North Lake Tahoe belongs to a truly one-of-a-kind environment. There really is no other “Lake Tahoe” on Earth. With its extraordinarily blue water set like a jewel in the mountains, this environment exists virtually without peer. Almost everything we do here – hiking these majestic mountains, swimming these shimmering bays, dining along this magnificent shoreline – is dependent on a healthy environment. Our activities to preserve this sacred place are an effort to give something back to this land, which continually provides joy and life for all of us.
Lake Tahoe’s clarity has long been a subject of discussion and awe among tourists and scientists alike. Today, UC Davis’s Real-time Educational Monitoring Of The Environment (REMOTE) program keeps a constant watch on the state of Lake Tahoe and its ecosystem in an attempt to better understand the unique behaviors that make our Lake so special. Their lab in Incline Village is shared with students at Sierra Nevada College as well as the University of Nevada, Reno, the Desert Research Institute and the U.S. Department of the Interior. The Tahoe-Baikal Institute, established in 1990, is involved in an ongoing study comparing Lakes Tahoe and Baikal (in Siberia) to determine more closely the effects of industrialization and urbanization on these two very similar lakes.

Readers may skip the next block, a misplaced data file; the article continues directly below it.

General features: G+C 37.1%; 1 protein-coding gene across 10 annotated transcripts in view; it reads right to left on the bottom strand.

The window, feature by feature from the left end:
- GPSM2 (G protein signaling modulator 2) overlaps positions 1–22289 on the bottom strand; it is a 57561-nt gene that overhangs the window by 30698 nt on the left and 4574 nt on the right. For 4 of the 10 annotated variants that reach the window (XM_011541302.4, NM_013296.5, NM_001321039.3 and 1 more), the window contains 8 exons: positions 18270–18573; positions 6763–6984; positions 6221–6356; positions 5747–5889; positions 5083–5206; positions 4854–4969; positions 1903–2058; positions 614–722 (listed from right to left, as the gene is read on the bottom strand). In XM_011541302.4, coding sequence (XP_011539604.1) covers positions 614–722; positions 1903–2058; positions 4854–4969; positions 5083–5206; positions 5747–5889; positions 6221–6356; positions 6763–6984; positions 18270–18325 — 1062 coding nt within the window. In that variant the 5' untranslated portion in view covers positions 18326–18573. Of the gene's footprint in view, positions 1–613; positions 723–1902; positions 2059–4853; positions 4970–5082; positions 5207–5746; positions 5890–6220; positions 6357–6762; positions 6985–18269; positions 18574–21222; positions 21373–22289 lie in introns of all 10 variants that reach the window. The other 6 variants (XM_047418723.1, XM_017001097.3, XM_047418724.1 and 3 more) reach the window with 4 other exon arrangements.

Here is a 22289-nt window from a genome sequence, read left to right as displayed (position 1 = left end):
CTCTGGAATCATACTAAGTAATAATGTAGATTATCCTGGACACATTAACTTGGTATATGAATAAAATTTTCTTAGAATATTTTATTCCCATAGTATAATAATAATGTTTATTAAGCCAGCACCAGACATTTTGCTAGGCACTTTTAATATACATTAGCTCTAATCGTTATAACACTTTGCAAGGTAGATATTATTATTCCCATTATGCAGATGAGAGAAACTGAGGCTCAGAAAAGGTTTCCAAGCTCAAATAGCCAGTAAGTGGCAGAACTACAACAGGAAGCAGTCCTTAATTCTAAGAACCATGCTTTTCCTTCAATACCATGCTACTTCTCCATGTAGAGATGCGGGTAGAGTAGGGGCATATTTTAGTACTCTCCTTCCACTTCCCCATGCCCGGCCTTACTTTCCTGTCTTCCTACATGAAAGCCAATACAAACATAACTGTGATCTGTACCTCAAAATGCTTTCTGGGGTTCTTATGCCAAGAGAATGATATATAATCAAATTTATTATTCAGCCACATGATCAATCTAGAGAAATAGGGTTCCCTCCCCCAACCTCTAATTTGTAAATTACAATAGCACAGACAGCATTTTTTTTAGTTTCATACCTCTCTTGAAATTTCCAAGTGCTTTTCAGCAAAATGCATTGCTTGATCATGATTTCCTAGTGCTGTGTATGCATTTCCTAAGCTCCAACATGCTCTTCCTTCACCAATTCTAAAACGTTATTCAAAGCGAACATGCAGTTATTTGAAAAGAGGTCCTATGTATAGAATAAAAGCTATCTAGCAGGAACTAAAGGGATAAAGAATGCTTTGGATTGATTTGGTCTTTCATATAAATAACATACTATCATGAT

Over the past two decades, the National Forest Service has fought to acquire control of 77% of the land in the Tahoe Basin. The U.S. Environmental Protection Agency has been developing plans for the Tahoe Regional Planning Agency (TRPA), and the U.S. Fish and Wildlife Service works cooperatively with the Forest Service to manage and preserve endangered species. In addition, there are several other public and private groups that play pivotal roles in the preservation of the Lake Tahoe Basin. After his visit to Lake Tahoe in 1997, then-President Clinton signed an executive order to facilitate cooperation among these many groups working to protect the Lake. Here, we’ve outlined some of the major areas of preservation focus, including forest and wildlife and current ski resort efforts, as well as a few tips visitors can use to help Lake Tahoe retain its immaculate purity.
Agencies and Organizations
Many agencies and organizations contribute to the environmental conservation efforts in the Lake Tahoe Basin. Below are some of the major players, with links to their websites for further information.